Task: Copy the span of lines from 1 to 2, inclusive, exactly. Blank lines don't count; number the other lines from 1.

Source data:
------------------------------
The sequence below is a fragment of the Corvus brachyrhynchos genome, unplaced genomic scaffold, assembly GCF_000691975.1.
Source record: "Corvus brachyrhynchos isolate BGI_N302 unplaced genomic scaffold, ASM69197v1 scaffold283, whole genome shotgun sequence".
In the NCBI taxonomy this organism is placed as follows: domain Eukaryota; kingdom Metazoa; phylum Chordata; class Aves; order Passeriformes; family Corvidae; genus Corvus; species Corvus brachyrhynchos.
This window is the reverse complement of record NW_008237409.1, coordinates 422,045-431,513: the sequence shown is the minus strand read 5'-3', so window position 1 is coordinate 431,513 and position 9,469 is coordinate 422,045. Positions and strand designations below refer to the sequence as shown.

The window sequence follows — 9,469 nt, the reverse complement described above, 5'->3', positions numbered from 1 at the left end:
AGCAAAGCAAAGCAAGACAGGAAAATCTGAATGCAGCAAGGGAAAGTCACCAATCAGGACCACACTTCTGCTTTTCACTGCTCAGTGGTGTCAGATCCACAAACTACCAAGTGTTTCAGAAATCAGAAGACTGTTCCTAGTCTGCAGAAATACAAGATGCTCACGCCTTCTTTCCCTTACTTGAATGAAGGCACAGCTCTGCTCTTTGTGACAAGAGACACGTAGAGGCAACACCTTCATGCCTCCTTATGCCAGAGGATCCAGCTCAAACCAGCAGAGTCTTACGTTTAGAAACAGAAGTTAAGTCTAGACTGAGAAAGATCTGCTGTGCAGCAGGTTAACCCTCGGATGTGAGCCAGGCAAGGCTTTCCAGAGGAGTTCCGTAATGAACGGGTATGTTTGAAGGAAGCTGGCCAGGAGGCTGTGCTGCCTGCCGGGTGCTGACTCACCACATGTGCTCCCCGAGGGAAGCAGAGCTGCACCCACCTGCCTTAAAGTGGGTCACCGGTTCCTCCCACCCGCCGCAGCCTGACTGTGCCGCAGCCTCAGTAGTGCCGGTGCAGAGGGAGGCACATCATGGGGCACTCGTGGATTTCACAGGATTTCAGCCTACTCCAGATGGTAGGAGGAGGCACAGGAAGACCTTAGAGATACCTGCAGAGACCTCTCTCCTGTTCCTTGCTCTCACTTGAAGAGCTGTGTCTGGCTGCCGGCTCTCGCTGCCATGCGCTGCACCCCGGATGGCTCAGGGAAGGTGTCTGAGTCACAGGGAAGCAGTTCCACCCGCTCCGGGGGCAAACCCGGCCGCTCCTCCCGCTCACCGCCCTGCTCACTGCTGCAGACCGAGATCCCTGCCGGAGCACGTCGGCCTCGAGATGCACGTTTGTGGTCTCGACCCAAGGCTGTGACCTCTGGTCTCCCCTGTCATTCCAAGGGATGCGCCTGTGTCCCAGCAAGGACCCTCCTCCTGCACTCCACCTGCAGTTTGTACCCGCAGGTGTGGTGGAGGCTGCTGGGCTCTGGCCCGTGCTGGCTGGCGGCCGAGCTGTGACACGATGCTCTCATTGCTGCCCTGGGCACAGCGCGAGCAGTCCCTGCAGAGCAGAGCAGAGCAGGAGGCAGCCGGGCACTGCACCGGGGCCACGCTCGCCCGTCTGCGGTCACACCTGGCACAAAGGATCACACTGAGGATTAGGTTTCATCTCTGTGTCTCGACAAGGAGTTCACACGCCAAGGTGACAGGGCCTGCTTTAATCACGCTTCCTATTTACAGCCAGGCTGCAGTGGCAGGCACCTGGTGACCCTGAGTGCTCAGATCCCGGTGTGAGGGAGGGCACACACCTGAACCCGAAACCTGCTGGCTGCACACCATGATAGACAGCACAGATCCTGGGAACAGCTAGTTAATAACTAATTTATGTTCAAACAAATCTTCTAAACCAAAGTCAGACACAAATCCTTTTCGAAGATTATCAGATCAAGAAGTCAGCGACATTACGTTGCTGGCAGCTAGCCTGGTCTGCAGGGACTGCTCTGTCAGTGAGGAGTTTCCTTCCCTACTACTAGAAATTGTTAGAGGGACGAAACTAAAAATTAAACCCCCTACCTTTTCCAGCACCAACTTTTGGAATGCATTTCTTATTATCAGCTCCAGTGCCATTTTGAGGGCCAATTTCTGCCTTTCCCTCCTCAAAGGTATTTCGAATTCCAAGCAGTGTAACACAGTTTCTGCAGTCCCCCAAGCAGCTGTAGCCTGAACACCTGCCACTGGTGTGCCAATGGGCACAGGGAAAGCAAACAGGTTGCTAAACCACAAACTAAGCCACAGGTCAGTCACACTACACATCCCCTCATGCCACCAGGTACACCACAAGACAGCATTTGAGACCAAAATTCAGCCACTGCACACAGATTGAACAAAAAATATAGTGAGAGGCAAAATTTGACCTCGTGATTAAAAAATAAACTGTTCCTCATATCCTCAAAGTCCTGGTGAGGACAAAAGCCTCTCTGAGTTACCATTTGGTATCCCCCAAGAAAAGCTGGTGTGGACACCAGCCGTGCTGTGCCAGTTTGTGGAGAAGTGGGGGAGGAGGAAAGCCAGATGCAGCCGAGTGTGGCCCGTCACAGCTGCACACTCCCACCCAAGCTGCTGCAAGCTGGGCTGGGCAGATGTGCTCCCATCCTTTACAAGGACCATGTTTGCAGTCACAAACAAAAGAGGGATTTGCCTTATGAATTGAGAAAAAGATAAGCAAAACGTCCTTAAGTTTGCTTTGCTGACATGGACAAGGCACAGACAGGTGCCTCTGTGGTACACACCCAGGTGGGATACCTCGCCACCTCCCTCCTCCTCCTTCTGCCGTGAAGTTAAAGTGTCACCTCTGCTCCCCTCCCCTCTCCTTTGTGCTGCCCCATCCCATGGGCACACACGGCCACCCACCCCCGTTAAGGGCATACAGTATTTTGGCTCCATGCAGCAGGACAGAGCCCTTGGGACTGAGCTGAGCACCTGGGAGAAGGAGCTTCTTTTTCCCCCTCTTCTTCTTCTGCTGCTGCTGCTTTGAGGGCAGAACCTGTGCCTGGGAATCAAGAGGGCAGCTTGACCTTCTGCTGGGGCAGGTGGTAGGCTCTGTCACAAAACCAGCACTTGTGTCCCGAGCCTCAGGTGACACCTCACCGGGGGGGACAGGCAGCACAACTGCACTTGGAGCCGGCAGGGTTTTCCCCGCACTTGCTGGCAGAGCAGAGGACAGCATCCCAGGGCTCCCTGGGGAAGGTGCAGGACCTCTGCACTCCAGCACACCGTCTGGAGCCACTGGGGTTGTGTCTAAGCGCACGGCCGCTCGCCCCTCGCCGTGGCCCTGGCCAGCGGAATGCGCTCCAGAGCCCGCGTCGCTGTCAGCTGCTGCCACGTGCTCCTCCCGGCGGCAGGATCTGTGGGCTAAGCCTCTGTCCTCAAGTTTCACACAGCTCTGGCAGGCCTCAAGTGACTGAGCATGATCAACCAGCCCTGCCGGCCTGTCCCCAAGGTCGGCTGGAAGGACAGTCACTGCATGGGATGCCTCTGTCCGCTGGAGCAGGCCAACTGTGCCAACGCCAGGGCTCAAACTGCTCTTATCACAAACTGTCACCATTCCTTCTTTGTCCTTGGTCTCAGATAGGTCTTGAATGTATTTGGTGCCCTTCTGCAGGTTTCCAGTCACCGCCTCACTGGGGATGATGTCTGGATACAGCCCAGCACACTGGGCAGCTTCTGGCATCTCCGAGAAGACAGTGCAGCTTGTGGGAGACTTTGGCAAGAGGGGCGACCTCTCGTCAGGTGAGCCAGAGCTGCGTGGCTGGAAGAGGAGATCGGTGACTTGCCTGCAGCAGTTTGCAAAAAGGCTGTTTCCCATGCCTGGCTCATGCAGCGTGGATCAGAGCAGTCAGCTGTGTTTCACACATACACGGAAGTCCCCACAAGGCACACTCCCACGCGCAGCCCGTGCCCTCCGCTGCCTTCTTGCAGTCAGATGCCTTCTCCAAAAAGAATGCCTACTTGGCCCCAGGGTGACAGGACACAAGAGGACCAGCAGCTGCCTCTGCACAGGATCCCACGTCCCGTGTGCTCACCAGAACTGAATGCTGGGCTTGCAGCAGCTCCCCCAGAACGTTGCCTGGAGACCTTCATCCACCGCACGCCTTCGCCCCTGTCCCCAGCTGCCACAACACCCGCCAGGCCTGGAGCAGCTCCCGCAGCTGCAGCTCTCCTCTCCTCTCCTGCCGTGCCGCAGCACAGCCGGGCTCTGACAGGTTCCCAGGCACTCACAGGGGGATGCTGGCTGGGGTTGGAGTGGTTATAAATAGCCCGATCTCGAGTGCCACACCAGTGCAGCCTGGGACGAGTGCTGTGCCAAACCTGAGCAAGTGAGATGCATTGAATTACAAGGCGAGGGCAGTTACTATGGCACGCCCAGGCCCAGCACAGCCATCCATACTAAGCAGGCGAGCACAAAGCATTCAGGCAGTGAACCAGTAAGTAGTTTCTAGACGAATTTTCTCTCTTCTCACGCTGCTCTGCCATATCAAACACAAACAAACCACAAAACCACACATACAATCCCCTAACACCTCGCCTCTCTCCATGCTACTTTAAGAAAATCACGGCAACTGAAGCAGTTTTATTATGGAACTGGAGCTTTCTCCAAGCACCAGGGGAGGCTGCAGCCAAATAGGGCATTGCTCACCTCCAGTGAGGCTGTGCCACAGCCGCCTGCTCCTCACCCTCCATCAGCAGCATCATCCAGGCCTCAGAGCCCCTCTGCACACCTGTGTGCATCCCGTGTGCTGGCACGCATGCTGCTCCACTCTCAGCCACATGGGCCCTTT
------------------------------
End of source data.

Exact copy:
The sequence below is a fragment of the Corvus brachyrhynchos genome, unplaced genomic scaffold, assembly GCF_000691975.1.
Source record: "Corvus brachyrhynchos isolate BGI_N302 unplaced genomic scaffold, ASM69197v1 scaffold283, whole genome shotgun sequence".